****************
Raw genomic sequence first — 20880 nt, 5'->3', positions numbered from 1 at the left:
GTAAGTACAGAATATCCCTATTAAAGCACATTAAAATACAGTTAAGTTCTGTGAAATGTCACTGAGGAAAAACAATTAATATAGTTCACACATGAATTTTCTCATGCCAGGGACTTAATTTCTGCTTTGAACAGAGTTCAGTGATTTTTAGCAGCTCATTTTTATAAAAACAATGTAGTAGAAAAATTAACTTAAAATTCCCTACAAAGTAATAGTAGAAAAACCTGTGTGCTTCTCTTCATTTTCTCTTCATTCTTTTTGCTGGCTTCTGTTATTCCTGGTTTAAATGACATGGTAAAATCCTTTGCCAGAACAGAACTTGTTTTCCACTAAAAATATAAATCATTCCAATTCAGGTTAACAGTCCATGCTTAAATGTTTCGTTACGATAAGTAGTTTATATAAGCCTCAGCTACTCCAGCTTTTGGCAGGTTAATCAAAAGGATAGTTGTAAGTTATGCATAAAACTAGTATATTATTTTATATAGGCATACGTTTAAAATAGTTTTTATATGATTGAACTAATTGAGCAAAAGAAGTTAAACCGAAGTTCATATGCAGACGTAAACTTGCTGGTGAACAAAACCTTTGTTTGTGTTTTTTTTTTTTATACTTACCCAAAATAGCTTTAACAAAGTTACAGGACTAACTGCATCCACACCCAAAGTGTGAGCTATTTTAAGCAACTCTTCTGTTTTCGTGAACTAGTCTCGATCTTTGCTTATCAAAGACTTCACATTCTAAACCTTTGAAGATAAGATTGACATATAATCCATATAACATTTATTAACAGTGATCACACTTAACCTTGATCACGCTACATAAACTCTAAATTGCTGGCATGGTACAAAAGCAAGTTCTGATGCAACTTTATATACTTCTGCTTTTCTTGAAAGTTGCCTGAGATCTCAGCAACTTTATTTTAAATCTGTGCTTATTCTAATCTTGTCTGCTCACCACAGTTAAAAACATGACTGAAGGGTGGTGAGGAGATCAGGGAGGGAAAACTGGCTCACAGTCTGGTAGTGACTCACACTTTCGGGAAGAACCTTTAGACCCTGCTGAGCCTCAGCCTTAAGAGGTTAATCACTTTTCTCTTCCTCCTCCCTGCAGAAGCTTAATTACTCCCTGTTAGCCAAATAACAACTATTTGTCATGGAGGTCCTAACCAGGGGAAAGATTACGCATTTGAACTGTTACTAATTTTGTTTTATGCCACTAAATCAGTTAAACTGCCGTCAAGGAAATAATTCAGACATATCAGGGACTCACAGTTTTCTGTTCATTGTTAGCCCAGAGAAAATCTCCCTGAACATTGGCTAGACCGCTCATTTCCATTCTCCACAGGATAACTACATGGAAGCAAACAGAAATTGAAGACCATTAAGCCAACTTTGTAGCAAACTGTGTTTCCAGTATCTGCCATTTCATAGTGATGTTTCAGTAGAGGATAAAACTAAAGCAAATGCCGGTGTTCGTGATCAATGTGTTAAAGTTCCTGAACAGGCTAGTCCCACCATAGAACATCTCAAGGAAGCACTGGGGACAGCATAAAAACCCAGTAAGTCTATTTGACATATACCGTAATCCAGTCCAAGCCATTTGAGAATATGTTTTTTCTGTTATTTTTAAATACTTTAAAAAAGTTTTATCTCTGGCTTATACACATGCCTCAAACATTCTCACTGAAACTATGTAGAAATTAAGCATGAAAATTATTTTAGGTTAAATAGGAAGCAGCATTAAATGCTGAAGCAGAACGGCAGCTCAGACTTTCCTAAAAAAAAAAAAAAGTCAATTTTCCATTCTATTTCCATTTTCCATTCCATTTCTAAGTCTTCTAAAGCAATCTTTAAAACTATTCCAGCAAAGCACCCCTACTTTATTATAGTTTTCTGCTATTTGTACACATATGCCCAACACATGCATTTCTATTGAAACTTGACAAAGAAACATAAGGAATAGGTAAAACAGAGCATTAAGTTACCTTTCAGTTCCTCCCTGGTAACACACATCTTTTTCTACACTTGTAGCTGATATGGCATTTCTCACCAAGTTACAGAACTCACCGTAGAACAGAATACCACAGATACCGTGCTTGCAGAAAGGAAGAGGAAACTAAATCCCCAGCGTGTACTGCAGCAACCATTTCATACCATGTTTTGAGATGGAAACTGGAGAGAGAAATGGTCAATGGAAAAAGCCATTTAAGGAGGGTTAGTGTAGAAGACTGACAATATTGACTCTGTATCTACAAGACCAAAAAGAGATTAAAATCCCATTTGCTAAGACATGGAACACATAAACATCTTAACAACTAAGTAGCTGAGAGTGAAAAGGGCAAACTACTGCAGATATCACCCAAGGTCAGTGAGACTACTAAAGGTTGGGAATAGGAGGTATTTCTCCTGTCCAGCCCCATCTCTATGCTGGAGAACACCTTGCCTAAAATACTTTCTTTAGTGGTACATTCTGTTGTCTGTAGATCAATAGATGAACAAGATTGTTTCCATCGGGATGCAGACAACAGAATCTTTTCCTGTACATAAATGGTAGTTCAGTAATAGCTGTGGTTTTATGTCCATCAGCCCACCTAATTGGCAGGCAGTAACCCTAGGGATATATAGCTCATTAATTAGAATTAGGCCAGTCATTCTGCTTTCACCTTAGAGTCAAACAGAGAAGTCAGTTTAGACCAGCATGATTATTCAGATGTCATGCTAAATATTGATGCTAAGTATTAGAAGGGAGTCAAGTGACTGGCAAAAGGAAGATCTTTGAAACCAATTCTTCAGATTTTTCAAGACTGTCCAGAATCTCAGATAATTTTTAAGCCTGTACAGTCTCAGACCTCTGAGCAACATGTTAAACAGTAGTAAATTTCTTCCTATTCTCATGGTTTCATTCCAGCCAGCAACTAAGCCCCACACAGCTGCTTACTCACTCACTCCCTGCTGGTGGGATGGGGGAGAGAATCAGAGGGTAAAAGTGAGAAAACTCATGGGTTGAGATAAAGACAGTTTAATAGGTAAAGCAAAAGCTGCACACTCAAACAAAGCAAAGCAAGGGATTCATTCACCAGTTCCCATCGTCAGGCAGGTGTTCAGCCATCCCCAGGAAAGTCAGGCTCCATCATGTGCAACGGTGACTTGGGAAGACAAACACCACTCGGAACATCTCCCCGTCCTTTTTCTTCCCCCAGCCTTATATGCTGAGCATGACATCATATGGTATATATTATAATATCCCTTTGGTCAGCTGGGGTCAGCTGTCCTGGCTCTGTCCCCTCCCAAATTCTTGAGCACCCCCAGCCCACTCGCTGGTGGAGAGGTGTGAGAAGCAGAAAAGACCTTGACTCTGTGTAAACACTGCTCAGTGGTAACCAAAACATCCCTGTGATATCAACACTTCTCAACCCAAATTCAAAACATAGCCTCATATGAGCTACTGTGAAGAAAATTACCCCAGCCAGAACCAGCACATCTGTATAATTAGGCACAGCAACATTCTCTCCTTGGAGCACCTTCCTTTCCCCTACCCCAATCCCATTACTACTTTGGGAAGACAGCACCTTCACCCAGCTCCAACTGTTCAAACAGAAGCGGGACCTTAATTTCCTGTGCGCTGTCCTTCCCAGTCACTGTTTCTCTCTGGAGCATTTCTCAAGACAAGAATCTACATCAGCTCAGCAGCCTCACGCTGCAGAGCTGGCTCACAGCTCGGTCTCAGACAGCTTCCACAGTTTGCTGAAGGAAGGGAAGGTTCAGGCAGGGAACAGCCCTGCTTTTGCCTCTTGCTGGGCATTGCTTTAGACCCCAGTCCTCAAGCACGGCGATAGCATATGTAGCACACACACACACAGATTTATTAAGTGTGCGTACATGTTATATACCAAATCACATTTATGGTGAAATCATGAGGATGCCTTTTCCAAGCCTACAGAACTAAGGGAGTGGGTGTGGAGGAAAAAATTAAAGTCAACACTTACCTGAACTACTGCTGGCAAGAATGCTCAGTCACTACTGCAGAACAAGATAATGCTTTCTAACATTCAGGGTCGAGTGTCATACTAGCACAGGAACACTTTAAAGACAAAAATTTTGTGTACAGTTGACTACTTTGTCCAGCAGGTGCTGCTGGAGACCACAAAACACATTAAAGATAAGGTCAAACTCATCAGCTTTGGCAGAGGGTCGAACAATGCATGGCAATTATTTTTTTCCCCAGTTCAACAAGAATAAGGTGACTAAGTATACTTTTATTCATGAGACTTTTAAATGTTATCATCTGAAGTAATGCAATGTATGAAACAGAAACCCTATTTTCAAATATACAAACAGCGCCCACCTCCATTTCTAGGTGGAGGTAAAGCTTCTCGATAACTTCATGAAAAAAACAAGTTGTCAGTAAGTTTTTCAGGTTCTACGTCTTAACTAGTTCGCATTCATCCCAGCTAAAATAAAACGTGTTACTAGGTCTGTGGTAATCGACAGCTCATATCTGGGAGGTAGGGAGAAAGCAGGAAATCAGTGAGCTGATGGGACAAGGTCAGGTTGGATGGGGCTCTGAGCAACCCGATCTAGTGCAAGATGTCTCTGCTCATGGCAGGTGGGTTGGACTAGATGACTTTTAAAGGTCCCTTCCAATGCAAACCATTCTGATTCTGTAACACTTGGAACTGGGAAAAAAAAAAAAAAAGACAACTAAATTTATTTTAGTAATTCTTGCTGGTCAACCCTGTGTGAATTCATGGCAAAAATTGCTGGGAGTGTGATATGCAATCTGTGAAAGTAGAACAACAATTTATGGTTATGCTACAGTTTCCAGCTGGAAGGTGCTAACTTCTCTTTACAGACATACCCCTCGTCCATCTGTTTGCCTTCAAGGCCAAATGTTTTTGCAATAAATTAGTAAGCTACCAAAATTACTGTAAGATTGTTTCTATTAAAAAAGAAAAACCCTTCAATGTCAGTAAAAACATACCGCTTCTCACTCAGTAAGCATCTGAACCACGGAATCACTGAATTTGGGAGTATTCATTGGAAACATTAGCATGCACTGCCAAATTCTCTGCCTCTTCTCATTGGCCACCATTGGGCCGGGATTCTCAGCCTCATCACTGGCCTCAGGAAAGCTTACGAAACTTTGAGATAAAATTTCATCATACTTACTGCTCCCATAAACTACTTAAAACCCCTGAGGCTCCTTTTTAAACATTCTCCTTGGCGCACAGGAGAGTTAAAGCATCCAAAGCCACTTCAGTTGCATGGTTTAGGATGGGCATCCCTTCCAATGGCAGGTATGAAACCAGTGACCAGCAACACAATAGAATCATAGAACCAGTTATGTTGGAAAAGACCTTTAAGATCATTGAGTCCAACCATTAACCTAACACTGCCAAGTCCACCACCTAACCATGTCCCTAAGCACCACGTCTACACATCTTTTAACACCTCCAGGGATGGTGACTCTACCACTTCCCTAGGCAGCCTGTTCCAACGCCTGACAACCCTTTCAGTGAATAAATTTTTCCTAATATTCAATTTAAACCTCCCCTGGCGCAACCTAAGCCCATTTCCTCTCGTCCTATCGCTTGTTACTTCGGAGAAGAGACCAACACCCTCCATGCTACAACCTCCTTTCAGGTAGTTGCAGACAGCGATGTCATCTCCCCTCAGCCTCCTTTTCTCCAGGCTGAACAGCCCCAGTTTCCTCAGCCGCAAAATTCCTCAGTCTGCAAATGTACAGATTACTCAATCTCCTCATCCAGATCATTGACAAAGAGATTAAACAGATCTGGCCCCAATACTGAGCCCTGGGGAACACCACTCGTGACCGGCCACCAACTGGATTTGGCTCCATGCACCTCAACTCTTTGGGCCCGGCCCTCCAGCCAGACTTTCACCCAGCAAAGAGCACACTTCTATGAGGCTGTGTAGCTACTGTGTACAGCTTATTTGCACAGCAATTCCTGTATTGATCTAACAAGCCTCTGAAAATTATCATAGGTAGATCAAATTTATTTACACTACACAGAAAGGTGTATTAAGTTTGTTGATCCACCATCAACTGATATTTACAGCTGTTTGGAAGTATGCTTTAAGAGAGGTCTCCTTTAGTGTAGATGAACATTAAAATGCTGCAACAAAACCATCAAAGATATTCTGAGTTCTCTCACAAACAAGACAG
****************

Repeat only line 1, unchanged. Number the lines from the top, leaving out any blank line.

Raw genomic sequence first — 20880 nt, 5'->3', positions numbered from 1 at the left: